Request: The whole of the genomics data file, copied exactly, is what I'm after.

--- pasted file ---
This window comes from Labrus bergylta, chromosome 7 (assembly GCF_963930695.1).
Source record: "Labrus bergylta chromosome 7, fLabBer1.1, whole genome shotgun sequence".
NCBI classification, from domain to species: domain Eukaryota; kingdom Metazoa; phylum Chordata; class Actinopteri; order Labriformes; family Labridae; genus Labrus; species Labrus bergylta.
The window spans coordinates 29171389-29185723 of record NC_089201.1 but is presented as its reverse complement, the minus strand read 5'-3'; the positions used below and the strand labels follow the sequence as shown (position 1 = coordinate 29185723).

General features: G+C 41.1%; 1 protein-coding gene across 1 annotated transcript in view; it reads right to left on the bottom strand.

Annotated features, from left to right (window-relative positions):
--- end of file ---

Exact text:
This window comes from Labrus bergylta, chromosome 7 (assembly GCF_963930695.1).
Source record: "Labrus bergylta chromosome 7, fLabBer1.1, whole genome shotgun sequence".
NCBI classification, from domain to species: domain Eukaryota; kingdom Metazoa; phylum Chordata; class Actinopteri; order Labriformes; family Labridae; genus Labrus; species Labrus bergylta.
The window spans coordinates 29171389-29185723 of record NC_089201.1 but is presented as its reverse complement, the minus strand read 5'-3'; the positions used below and the strand labels follow the sequence as shown (position 1 = coordinate 29185723).

General features: G+C 41.1%; 1 protein-coding gene across 1 annotated transcript in view; it reads right to left on the bottom strand.

Annotated features, from left to right (window-relative positions):